Junot Díaz burst into the literary world with Drown, a collection of indelible stories that revealed a major new writer with the "eye of a journalist and the tongue of a poet" (Newsweek). His eagerly awaited first novel, The Brief Wondrous Life of Oscar Wao, arrived like a thunderclap, topping best-of-the-year lists and winning a host of major awards, including the Pulitzer Prize. Now Díaz turns his prodigious talent to the haunting, impossible power of love.
The stories in This Is How You Lose Her, by turns hilarious and devastating, raucous and tender, lay bare the infinite longing and inevitable weaknesses of our all-too-human hearts. They capture the heat of new passion, the recklessness with which we betray what we most treasure, and the torture we go through - "the begging, the crawling over glass, the crying" - to try to mend what we've broken beyond repair. They recall the echoes that intimacy leaves behind, even where we thought we did not care. They teach us the catechism of affections: that the faithlessness of the fathers is visited upon the children; that what we do unto our exes is inevitably done in turn unto us; and that loving thy neighbor as thyself is a commandment more safely honored on platonic than erotic terms. Most of all, these stories remind us that the habit of passion always triumphs over experience, and that "love, when it hits us for real, has a half-life of forever."
©2012 Junot Díaz (P)2012 Penguin Audiobooks
“A reader lives a thousand lives before he dies…The man who never reads lives only one.” (George R. R. Martin)
I wasn’t sure what to expect with Junot Diaz’s follow up to “The Brief Wondrous Life of Oscar Wao” which is one of my favorite audiobooks and one of my favorite novels. I also wasn’t too keen on Junot Diaz’s narration at first, mostly because Jonathan Davis’s narration of Oscar Wao was so good but I quickly grew to like it. To me, “This Is How You Lose Her” exists somewhere between Oscar Wao and “Drown.” I felt that the short stories were less minimalistic than in “Drown” but they took place in the same universe as some characters featured in both books make appearances – mostly the character Yunior. I guarded myself before listening to this collection because I thought an audiobook of short stories couldn’t live up to the grandeur of Oscar Wao but fortunately I was pleasantly surprised. The stories here are great.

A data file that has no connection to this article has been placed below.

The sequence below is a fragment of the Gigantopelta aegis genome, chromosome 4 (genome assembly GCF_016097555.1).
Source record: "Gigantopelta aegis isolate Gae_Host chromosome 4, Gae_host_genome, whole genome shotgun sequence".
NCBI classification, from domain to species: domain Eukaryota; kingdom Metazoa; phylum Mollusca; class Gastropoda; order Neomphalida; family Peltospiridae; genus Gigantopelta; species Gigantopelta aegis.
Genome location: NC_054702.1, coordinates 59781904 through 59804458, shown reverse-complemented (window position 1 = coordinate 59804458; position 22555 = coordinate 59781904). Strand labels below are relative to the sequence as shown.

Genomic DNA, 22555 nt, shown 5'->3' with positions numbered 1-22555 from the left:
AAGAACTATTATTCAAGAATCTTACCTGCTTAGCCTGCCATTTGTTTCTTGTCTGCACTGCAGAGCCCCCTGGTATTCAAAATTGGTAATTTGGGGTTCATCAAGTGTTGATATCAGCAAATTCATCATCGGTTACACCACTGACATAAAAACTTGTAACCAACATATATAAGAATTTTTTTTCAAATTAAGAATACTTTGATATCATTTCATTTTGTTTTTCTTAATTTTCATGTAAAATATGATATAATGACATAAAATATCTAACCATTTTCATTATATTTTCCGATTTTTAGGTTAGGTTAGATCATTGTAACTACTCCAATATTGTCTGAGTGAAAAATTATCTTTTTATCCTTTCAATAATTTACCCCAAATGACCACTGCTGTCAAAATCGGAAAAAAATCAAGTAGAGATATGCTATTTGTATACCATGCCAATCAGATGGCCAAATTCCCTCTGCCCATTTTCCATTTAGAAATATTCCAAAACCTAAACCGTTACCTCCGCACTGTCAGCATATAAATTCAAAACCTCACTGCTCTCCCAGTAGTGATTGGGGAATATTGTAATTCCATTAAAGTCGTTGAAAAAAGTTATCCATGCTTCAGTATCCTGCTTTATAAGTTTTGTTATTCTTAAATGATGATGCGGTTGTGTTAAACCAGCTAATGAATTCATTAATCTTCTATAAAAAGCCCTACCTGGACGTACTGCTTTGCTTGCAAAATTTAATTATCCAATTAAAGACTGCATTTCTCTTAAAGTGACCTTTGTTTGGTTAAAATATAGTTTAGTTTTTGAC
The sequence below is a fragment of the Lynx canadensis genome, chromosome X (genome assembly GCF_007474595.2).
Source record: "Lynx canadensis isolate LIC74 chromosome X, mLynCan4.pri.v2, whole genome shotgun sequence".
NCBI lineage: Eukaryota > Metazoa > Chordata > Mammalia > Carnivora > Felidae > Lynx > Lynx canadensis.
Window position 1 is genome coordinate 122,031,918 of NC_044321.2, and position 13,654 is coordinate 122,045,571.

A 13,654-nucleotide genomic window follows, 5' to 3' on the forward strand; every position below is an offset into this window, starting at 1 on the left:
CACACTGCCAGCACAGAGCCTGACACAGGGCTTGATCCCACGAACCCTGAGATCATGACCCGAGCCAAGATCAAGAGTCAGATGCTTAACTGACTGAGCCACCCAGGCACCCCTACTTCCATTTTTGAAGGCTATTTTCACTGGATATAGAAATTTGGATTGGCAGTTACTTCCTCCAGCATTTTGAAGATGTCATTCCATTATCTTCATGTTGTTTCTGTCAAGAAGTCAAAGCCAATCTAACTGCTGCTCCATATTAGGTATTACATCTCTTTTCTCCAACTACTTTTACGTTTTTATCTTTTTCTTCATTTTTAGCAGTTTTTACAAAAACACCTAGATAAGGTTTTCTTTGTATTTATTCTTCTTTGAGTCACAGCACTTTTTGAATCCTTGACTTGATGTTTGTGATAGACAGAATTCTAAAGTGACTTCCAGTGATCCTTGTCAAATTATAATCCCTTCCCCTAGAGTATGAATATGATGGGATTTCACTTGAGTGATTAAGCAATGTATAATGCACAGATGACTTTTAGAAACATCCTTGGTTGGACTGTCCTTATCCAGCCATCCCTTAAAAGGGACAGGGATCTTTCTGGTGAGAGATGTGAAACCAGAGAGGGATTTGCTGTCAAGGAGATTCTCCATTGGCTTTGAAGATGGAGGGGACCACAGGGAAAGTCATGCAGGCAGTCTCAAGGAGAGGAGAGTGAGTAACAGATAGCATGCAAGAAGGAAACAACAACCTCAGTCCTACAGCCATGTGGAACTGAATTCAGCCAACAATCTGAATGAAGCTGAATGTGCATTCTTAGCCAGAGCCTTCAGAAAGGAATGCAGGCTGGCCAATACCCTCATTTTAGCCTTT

Brilliantly written moving
The humanity and richness of each of his characters.
He didn't perform. He read his story as if he was telling you about it. One on one.
The narrator, because he looks at life all around him, (not just at his own belly button), with understanding and compassion.You can feel the icy, treacherous shards of ice under the feet. The Promised Land comes at great cost, if it comes at all.
I read to learn, and in his cool, wry way Diaz delivers on every page.
I send this book over and over as a thank you note. Also, it is wonderful because when have to, you can pick it up and put it down. There is no catch up time. You hear his voice and you are right there.